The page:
Fun With Dick And Jane Dean Parisot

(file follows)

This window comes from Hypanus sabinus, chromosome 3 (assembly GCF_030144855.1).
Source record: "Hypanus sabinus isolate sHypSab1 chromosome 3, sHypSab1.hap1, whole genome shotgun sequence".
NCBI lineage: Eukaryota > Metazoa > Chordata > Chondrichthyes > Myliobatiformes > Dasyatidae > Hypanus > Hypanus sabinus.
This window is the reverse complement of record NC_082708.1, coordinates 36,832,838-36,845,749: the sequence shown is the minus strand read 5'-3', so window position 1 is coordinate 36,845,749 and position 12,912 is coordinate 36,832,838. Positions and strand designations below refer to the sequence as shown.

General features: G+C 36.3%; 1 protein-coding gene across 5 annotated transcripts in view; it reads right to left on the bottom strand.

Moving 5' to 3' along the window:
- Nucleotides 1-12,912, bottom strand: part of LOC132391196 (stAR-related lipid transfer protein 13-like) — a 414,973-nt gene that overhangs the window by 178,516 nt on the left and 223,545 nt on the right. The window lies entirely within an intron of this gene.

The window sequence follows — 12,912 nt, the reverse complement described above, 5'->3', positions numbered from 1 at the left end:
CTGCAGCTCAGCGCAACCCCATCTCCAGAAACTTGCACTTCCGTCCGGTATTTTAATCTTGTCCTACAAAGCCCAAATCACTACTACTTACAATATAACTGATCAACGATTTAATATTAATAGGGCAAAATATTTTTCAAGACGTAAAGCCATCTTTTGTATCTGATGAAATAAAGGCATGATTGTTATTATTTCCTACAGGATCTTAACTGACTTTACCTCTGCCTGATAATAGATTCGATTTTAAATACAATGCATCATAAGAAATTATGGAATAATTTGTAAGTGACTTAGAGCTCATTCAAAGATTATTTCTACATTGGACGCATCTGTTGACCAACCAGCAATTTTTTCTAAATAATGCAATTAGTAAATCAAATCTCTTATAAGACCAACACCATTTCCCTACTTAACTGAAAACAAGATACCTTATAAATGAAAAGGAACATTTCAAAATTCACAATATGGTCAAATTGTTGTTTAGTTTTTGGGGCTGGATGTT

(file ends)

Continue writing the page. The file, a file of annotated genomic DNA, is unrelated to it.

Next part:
The self-important writer/director commentary is the worst thing about this DVD, which is itself an unnecessary (if competent) remake of the 1977 pop semi-classic Fun with Dick and Jane. Loosely reframed around an Enron-esque corporate collapse, the story involves an upper/middle class suburban couple (Jim Carrey and Téa Leoni, in the title roles) that resorts to armed robbery to protect their (possibly frivolous) piece of the American Dream. It’s the shallow comedic elements of this that work best here. Carrey’s physical comedy is unmatched in contemporary American mainstream film and Leoni does an enviable job of keeping pace. But the film’s self-confessed "Hollywood Pinko,” anti-corporate slant never digs as deep as it should. Making fun of Walmart greeters, for example, is much less scathing than lampooning the system that puts them there in the first place. But the film only gets less perceptive as it movies up the corporate food chain, the top of which is played with unnerving southern charm by Alec Baldwin. There’s no great insight into why this character is so lacking in compassion for the proletariat that prop up his empire. More subversive, and funnier, is Dick and Jane’s son, who’s been more or less raised by the Mexican maid (Gloria Garayua). He addresses his Anglo parents in note-perfect Spanish. The DVD also comes with a gag reel, deleted scenes and publicity interviews, which are all mildly entertaining but don’t add a great deal of content to the package. (Sony)